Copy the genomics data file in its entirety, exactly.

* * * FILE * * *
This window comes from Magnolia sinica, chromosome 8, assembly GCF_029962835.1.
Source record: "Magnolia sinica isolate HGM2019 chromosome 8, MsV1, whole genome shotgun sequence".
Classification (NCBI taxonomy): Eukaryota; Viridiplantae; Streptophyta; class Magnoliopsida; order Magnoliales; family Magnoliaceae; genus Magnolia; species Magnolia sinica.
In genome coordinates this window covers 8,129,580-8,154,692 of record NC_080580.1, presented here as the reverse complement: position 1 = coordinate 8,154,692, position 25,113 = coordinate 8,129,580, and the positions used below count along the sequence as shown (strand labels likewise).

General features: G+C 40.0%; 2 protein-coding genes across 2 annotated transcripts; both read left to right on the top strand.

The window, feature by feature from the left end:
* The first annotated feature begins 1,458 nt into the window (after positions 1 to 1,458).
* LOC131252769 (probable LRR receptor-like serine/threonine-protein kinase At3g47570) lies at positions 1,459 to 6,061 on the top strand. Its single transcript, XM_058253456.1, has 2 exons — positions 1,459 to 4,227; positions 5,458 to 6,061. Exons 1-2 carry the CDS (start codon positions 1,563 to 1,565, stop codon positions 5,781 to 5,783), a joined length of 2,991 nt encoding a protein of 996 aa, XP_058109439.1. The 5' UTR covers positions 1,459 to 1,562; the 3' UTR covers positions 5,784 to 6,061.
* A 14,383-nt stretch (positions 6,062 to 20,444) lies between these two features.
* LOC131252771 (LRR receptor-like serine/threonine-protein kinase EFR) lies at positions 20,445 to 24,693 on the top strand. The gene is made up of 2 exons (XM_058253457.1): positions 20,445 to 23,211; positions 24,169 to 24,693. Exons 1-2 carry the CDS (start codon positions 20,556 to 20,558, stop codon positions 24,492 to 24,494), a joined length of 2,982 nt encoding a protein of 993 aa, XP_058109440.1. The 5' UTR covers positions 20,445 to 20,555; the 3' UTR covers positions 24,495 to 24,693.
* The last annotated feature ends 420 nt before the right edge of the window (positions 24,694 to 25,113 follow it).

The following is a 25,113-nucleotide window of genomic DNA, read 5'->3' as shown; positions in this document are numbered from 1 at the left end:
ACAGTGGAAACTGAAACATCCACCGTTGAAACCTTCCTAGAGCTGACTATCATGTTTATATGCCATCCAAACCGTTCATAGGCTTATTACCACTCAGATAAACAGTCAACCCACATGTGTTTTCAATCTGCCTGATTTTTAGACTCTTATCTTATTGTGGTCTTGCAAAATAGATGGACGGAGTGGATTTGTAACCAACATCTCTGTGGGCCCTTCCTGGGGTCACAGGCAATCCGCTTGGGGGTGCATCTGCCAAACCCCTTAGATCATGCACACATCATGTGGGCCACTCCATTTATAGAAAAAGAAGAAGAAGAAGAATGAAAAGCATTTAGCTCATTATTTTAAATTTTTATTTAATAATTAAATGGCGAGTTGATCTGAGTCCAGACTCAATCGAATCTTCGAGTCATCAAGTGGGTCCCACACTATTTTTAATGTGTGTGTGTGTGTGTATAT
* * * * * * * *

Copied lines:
This window comes from Magnolia sinica, chromosome 8, assembly GCF_029962835.1.
Source record: "Magnolia sinica isolate HGM2019 chromosome 8, MsV1, whole genome shotgun sequence".
Classification (NCBI taxonomy): Eukaryota; Viridiplantae; Streptophyta; class Magnoliopsida; order Magnoliales; family Magnoliaceae; genus Magnolia; species Magnolia sinica.
In genome coordinates this window covers 8,129,580-8,154,692 of record NC_080580.1, presented here as the reverse complement: position 1 = coordinate 8,154,692, position 25,113 = coordinate 8,129,580, and the positions used below count along the sequence as shown (strand labels likewise).

General features: G+C 40.0%; 2 protein-coding genes across 2 annotated transcripts; both read left to right on the top strand.

The window, feature by feature from the left end:
* The first annotated feature begins 1,458 nt into the window (after positions 1 to 1,458).
* LOC131252769 (probable LRR receptor-like serine/threonine-protein kinase At3g47570) lies at positions 1,459 to 6,061 on the top strand. Its single transcript, XM_058253456.1, has 2 exons — positions 1,459 to 4,227; positions 5,458 to 6,061. Exons 1-2 carry the CDS (start codon positions 1,563 to 1,565, stop codon positions 5,781 to 5,783), a joined length of 2,991 nt encoding a protein of 996 aa, XP_058109439.1. The 5' UTR covers positions 1,459 to 1,562; the 3' UTR covers positions 5,784 to 6,061.
* A 14,383-nt stretch (positions 6,062 to 20,444) lies between these two features.
* LOC131252771 (LRR receptor-like serine/threonine-protein kinase EFR) lies at positions 20,445 to 24,693 on the top strand. The gene is made up of 2 exons (XM_058253457.1): positions 20,445 to 23,211; positions 24,169 to 24,693. Exons 1-2 carry the CDS (start codon positions 20,556 to 20,558, stop codon positions 24,492 to 24,494), a joined length of 2,982 nt encoding a protein of 993 aa, XP_058109440.1. The 5' UTR covers positions 20,445 to 20,555; the 3' UTR covers positions 24,495 to 24,693.
* The last annotated feature ends 420 nt before the right edge of the window (positions 24,694 to 25,113 follow it).

The following is a 25,113-nucleotide window of genomic DNA, read 5'->3' as shown; positions in this document are numbered from 1 at the left end:
ACAGTGGAAACTGAAACATCCACCGTTGAAACCTTCCTAGAGCTGACTATCATGTTTATATGCCATCCAAACCGTTCATAGGCTTATTACCACTCAGATAAACAGTCAACCCACATGTGTTTTCAATCTGCCTGATTTTTAGACTCTTATCTTATTGTGGTCTTGCAAAATAGATGGACGGAGTGGATTTGTAACCAACATCTCTGTGGGCCCTTCCTGGGGTCACAGGCAATCCGCTTGGGGGTGCATCTGCCAAACCCCTTAGATCATGCACACATCATGTGGGCCACTCCATTTATAGAAAAAGAAGAAGAAGAAGAATGAAAAGCATTTAGCTCATTATTTTAAATTTTTATTTAATAATTAAATGGCGAGTTGATCTGAGTCCAGACTCAATCGAATCTTCGAGTCATCAAGTGGGTCCCACACTATTTTTAATGTGTGTGTGTGTGTGTATAT